Board breaking, part one

Naperville has an end-of-summer fair called the Last Fling that runs over Labor Day weekend. This year, some local martial arts schools had a demonstration set up, and my ten-year-old son got to break a board with his fist. Which reminded me that I was going to write a followup to this Boing Boing post on board-breaking from last Friday.

As is usually the case, the Boing Boing post itself is little more than an excerpt of and a link to another web page. In this case, it’s two web pages: a really poorly written one from the Gawker empire’s io9 site; and a better one from John Rennie, former editor-in-chief of Scientific American. The Rennie post was inspired by the errors in the io9 post—most of which were derived from this truly awful old article in Discover magazine—and references this physics demonstration page from Harvard (which has been updated with photos and, unfortunately, typos).

I’m not particularly impressed with any of these articles. Even the good ones have too much hand-waving (sorry) and not enough specificity. Let’s dispense with the superficial approach taken by the scientists and science writers and do some engineering.

First, let’s look at how the board breaks. The Discover article says

Solid as they seem, all materials are at least slightly elastic. Whack them in the right spot and they will start to oscillate. A punch with a follow-through would dampen such oscillations, but a karate chop, by pulling away at the last moment, lets them move freely.

This suggests that the board breaks not during the initial downward deflection from the strike, but during the subsequent free vibration. We can test this hypothesis by following its chain of logic.

Vibration theory tells us that the greatest deflection—and therefore greatest stress—occurs in the first oscillations. (Image taken from the referenced Wikipedia article.)

Thus, if oscillation has anything to do with the fracture, it would have to be on the first upward rebound of the board. An upward-curving board would splinter on its top surface, because that’s where the board would be in tension, and it’s the tension side of a beam that starts cracking first. Does this happen? No. The boards always splinter on the bottom surface, which tells us that it is during the initial downward deflection that the board breaks, and the Discover article is all wet.

(Rennie refutes Discover’s oscillation theory on the basis of his personal experience with breaking boards and how he moves his body to do it. He’s right, of course, but he doesn’t explain why Discover has to be wrong.)

So, now we know it’s the impact of the hand with the board that causes the break. The Harvard demonstration page does some calculations to estimate the force that can be exerted during the impact. The calculations are generally correct, but there’s an unnecessary oversimplification in the first paragraph:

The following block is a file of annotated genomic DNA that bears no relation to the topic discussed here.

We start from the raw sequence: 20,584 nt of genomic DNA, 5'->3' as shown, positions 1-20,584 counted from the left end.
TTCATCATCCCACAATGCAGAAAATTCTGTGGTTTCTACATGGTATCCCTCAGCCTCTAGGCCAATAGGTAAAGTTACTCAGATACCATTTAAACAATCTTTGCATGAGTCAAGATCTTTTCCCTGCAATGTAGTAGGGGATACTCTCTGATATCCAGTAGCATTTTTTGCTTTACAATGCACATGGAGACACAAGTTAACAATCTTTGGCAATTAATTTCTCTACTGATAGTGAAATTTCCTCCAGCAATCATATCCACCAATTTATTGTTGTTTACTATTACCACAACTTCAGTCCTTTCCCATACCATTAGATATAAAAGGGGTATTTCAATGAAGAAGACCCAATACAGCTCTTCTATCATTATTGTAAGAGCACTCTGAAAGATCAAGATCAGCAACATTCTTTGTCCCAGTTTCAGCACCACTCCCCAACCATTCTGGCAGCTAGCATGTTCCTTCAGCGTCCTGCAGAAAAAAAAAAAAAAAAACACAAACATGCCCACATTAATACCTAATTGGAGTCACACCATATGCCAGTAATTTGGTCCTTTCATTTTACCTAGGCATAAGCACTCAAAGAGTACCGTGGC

The impulse is given by

impulse = F∆t = ∆mv

This is actually not how impulse is defined. Impulse comes from integrating both sides of Newton’s second law, \(F = ma\), over an interval of time,

\[\int_{t_0}^{t_1} F \:dt = \int_{t_0}^{t_1} m a \:dt = \Delta(mv)\]

where \(\Delta(mv)\) is the change in momentum over the time interval,

\[\Delta t = t_1 - t_0\]

We can rewrite this as

\[F_{\mathrm{avg}} \Delta t = \Delta(mv)\]

where \(F_{\mathrm{avg}}\) is the average force over the time interval. This is how the equation for impulse should have been written.

Am I nitipicking here? How important is the “avg” subscript? (The parentheses around the \(mv\) term are a stylistic matter—I prefer them, but don’t consider their absence a mistake.) Let’s take a look at what happens during an impact.

Initially, the force is zero. During the impact, the force climbs to some maximum value, then returns to zero by the end of the time interval. Plotted out, it would look something like this:

The impulse is the area under the force curve, shown here in gray. The average force is the height of the rectangle with the same area. Depending on the shape of the pulse, the difference between the maximum force and the average force could be considerable. If, for example, the pulse is in the shape of a sine wave

\[F_{\mathrm{avg}}\Delta t = \int_{t_0}^{t_1} F_{\mathrm{max}} \sin(\pi t/\Delta t) dt = \frac{2}{\pi} F_{\mathrm{max}} \Delta t\]


\[F_{\mathrm{max}} = \frac{\pi}{2} F_{\mathrm{avg}}\]

In this case, the Harvard formula (which is implicitly calculating \(F_{\mathrm{avg}}\)) underestimates the peak force by 36%. Whether this error is important depends on the precision with which you know the other values in the formula. What is important is that by not saying that its force is an average, the Harvard formula gives the impression that there is a single value for the force during an impact, when in fact the force is continuously varying.

What the Harvard demonstration page does a very good job of, though, is showing that the (average) force during the impact can be very large if the duration of the impact is very small. The practical consequences of this are:

At this point, we have a decent understanding of the force that’s going to break our board, which is a good place to stop. The next post will look into how the board reacts to the force and we’ll see if wood qualifies as a stiff and weak material.